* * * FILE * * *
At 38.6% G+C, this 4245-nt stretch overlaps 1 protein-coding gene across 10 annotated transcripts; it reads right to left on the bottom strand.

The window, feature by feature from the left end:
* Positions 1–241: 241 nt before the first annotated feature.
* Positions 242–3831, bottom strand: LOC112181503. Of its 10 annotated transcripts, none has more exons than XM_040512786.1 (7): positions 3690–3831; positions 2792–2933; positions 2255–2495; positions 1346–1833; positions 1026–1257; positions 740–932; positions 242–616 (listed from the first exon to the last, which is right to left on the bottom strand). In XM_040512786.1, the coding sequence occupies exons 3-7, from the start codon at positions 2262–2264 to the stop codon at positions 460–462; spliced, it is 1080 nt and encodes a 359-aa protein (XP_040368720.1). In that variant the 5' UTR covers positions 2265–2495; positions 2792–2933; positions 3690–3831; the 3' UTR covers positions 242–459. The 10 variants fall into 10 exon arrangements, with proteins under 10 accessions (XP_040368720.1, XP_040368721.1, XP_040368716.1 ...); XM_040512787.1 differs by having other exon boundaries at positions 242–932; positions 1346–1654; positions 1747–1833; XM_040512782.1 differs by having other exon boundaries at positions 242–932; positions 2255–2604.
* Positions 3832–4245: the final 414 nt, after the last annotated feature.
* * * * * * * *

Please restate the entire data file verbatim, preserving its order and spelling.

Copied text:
At 38.6% G+C, this 4245-nt stretch overlaps 1 protein-coding gene across 10 annotated transcripts; it reads right to left on the bottom strand.

The window, feature by feature from the left end:
* Positions 1–241: 241 nt before the first annotated feature.
* Positions 242–3831, bottom strand: LOC112181503. Of its 10 annotated transcripts, none has more exons than XM_040512786.1 (7): positions 3690–3831; positions 2792–2933; positions 2255–2495; positions 1346–1833; positions 1026–1257; positions 740–932; positions 242–616 (listed from the first exon to the last, which is right to left on the bottom strand). In XM_040512786.1, the coding sequence occupies exons 3-7, from the start codon at positions 2262–2264 to the stop codon at positions 460–462; spliced, it is 1080 nt and encodes a 359-aa protein (XP_040368720.1). In that variant the 5' UTR covers positions 2265–2495; positions 2792–2933; positions 3690–3831; the 3' UTR covers positions 242–459. The 10 variants fall into 10 exon arrangements, with proteins under 10 accessions (XP_040368720.1, XP_040368721.1, XP_040368716.1 ...); XM_040512787.1 differs by having other exon boundaries at positions 242–932; positions 1346–1654; positions 1747–1833; XM_040512782.1 differs by having other exon boundaries at positions 242–932; positions 2255–2604.
* Positions 3832–4245: the final 414 nt, after the last annotated feature.